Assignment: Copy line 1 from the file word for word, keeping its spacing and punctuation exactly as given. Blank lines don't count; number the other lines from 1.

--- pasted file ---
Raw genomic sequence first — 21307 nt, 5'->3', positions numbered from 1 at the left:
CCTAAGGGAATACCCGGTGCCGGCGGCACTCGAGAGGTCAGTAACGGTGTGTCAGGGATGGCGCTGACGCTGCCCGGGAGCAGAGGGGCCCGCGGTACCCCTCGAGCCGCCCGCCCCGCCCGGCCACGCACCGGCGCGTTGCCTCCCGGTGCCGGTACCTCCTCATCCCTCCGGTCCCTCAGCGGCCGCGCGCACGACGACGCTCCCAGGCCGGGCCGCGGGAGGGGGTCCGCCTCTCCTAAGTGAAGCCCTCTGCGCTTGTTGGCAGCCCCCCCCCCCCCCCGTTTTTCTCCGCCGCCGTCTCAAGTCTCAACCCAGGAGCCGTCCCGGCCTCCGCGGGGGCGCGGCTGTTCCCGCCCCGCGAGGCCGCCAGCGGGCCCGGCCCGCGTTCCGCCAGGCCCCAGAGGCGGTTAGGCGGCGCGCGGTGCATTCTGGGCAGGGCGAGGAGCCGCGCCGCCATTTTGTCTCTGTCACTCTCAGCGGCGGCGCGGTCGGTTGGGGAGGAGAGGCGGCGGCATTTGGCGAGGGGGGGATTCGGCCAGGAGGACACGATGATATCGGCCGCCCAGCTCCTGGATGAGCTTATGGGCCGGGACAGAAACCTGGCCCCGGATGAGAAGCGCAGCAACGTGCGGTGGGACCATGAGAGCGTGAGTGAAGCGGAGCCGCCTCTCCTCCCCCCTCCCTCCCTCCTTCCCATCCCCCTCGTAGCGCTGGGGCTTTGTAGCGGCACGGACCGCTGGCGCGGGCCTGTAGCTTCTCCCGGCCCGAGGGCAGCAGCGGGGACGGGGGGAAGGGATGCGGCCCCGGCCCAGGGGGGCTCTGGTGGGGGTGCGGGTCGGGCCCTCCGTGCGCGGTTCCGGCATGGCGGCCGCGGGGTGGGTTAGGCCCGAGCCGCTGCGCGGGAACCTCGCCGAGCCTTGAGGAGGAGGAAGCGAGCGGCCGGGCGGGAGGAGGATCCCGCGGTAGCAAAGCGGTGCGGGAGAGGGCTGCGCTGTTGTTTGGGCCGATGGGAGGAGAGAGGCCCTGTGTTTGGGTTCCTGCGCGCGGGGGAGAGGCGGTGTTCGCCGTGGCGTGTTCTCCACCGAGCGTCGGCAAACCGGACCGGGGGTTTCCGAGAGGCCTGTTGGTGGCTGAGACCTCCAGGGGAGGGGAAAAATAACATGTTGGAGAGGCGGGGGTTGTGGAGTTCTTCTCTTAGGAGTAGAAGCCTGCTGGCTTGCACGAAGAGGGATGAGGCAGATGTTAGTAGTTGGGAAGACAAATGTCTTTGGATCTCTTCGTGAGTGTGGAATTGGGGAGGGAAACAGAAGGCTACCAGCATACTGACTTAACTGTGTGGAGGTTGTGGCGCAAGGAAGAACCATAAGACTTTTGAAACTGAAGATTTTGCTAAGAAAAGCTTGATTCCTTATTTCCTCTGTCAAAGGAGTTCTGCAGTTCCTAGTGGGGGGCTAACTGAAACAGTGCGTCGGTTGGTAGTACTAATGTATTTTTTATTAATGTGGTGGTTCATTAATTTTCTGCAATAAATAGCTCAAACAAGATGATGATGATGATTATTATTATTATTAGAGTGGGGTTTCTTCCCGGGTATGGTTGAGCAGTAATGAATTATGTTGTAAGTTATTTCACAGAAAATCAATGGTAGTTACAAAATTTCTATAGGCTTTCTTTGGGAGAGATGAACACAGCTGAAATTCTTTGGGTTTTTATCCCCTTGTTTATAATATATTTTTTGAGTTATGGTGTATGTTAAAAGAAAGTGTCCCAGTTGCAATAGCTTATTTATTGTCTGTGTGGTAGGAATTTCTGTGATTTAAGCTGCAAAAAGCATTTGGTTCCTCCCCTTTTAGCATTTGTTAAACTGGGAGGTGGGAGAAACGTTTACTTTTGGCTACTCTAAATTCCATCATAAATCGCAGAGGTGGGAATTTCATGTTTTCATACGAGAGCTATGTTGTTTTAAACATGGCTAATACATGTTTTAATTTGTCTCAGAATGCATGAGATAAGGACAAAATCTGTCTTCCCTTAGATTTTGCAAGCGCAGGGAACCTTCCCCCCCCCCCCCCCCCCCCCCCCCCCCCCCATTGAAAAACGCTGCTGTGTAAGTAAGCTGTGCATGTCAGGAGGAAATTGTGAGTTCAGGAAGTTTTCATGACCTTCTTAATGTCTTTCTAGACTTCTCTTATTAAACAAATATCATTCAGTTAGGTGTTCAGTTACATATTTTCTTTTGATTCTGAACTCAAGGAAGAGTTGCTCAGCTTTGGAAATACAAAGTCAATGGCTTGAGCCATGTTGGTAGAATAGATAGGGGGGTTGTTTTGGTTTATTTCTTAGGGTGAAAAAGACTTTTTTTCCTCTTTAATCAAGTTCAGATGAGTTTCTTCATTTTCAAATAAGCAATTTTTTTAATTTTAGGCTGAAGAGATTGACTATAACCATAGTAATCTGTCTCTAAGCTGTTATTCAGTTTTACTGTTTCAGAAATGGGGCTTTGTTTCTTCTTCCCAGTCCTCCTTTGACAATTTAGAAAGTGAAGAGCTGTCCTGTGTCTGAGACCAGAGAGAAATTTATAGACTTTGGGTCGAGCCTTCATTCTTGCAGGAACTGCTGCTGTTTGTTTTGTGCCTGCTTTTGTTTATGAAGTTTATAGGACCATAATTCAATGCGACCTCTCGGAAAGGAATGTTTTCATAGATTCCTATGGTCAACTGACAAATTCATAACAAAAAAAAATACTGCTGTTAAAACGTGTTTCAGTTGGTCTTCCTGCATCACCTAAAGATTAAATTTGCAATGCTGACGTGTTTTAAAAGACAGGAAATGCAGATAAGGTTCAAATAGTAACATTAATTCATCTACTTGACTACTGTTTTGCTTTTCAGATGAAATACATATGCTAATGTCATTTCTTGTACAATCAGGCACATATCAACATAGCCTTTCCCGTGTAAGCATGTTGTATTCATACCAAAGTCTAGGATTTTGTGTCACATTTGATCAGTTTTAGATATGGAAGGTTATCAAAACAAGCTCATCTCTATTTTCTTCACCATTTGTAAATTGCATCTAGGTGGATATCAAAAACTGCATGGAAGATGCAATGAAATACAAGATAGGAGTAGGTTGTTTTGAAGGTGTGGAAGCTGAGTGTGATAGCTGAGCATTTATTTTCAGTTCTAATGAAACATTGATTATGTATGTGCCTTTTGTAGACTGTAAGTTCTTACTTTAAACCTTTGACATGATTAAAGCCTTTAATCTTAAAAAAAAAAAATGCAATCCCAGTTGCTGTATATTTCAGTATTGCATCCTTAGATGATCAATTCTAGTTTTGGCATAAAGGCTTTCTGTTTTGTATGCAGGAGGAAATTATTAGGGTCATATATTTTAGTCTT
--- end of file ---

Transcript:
Raw genomic sequence first — 21307 nt, 5'->3', positions numbered from 1 at the left: